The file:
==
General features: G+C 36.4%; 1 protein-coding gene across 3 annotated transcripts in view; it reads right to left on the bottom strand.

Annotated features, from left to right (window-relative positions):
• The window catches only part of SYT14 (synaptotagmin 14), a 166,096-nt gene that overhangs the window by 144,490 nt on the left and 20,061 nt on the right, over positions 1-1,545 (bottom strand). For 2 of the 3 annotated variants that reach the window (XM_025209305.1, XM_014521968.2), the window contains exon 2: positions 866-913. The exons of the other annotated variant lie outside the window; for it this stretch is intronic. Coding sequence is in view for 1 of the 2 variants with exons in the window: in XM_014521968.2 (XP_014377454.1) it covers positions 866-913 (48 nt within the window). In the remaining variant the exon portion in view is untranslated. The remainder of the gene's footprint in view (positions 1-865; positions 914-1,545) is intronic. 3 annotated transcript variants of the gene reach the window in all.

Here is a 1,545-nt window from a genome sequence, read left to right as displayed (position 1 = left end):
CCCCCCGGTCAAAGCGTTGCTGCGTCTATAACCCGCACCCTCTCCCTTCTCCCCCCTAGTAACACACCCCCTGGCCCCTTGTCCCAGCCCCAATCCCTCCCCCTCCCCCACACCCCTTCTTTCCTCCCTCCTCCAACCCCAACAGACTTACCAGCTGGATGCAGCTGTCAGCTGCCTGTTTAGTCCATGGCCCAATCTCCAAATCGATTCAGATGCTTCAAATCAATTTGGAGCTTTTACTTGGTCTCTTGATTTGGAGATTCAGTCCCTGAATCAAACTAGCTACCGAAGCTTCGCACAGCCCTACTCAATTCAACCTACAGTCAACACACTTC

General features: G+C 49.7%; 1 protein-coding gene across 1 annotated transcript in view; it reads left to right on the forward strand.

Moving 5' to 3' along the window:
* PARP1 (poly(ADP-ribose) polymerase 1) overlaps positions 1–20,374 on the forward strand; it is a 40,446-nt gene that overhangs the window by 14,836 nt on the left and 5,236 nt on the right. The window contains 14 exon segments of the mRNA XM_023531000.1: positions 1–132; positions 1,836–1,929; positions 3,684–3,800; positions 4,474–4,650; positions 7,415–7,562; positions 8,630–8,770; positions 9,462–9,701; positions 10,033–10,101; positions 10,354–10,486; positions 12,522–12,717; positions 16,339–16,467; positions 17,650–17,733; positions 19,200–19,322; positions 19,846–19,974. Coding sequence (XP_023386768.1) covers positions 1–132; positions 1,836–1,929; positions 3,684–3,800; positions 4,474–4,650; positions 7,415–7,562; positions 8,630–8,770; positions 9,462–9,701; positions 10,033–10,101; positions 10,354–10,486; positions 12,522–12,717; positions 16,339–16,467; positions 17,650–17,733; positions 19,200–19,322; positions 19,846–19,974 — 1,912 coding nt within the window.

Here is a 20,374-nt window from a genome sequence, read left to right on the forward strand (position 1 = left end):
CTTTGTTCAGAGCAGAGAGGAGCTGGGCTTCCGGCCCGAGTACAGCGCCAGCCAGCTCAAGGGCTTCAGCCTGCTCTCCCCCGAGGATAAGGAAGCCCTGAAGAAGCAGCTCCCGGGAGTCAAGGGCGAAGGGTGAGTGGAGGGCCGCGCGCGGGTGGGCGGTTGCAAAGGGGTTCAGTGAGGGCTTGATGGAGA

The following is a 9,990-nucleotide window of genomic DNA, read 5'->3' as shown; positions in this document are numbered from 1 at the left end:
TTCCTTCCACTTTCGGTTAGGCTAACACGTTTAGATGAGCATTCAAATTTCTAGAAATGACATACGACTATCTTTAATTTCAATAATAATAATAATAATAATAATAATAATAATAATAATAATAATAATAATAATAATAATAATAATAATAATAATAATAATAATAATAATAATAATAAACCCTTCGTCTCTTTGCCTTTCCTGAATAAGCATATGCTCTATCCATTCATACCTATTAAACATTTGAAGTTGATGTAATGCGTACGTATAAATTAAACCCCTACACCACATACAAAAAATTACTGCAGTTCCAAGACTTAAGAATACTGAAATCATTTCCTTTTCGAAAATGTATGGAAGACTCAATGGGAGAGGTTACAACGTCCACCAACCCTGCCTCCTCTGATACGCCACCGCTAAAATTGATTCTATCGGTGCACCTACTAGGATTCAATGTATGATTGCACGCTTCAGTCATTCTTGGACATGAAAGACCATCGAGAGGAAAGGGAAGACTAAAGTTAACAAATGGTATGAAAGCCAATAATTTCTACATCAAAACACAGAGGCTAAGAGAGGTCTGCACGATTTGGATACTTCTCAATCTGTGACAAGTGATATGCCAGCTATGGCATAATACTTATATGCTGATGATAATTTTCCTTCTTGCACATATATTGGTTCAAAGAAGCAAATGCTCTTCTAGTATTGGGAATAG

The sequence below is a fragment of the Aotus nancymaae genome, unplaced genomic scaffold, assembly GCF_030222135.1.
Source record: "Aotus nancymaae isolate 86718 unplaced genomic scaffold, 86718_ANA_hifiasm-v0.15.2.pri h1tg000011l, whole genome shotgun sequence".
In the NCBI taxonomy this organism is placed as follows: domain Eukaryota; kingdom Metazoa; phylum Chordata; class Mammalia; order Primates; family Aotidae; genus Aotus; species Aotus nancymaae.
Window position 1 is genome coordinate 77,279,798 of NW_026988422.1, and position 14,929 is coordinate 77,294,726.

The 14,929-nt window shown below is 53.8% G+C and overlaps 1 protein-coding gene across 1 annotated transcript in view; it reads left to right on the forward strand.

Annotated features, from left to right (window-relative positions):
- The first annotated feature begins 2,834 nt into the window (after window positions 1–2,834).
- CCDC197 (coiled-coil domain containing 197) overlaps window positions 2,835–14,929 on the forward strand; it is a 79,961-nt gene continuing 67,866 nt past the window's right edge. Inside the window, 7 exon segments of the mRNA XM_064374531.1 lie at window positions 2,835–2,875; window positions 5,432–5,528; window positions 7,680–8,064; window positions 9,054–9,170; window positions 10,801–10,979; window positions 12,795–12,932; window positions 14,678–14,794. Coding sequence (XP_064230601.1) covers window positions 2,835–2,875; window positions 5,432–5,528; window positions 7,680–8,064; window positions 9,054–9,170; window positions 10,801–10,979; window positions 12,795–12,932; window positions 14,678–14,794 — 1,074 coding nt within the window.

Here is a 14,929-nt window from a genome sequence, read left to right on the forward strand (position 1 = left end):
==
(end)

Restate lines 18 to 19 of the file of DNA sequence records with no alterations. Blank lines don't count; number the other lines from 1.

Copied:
Annotated features, from left to right (window-relative positions):
- The first annotated feature begins 2,834 nt into the window (after window positions 1–2,834).